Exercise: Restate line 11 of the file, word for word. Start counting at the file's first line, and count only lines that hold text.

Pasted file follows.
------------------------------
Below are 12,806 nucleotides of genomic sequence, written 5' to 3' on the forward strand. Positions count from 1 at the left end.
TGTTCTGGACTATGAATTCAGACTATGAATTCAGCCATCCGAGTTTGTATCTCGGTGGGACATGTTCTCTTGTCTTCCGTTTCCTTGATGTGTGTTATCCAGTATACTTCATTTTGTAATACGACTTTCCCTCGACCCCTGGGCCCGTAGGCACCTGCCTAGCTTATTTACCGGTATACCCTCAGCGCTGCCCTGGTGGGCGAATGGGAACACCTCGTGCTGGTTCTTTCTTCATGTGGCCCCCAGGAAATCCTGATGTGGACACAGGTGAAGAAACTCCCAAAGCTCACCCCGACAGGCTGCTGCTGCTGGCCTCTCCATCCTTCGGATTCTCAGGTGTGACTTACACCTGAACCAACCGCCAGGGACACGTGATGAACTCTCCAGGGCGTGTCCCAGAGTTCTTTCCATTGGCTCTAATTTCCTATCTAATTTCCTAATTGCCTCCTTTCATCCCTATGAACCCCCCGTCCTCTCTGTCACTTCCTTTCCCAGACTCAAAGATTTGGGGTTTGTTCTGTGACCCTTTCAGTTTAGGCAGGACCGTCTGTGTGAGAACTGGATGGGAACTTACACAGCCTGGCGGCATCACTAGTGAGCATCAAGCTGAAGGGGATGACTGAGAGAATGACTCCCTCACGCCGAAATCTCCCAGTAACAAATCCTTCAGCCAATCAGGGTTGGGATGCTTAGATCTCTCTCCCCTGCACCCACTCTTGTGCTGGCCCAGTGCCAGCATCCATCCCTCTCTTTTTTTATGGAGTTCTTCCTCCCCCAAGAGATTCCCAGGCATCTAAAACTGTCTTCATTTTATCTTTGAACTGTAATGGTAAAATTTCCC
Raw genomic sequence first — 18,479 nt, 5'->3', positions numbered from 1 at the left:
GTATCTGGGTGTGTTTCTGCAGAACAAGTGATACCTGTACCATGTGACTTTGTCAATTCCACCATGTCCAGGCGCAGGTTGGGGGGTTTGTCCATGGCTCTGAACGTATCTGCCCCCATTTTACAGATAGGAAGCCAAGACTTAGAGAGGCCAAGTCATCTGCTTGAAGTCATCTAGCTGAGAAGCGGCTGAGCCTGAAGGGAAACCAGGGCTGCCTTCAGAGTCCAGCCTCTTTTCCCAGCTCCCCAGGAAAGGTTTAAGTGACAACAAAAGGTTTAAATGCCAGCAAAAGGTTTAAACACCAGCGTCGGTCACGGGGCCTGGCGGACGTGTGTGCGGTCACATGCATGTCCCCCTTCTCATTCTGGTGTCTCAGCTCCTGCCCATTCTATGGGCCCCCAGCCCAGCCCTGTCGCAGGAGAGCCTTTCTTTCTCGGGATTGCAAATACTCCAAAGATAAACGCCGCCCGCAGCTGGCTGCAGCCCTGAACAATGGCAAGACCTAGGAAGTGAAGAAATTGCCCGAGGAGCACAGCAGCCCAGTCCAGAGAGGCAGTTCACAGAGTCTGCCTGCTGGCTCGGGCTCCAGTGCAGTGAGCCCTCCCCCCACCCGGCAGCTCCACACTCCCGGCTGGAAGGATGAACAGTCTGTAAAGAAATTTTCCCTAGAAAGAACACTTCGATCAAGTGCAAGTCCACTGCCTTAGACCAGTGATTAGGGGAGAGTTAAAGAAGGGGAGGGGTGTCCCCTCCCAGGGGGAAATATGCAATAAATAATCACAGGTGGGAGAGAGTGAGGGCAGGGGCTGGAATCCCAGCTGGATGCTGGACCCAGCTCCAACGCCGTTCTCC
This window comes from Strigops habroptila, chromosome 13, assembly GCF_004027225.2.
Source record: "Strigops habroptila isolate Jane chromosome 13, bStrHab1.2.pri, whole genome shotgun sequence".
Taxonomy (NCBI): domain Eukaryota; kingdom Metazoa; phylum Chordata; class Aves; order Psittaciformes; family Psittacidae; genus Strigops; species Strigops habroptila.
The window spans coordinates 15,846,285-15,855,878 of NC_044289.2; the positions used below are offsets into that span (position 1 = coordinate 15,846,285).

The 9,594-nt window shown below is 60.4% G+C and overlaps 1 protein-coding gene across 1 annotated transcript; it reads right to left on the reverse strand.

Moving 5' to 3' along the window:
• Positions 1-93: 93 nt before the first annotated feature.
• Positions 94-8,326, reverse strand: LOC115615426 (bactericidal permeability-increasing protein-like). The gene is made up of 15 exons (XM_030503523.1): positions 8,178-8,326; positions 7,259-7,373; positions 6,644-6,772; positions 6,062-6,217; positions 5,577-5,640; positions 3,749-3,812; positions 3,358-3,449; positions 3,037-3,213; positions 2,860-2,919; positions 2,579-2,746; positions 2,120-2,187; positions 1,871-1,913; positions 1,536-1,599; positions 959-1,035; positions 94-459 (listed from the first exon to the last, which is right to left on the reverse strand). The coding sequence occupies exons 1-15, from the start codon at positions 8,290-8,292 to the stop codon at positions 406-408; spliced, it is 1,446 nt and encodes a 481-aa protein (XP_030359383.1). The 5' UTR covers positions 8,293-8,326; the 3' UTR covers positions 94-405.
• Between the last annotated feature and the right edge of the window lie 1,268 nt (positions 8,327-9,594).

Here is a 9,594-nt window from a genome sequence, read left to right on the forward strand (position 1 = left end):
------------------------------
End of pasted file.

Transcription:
• Positions 1-93: 93 nt before the first annotated feature.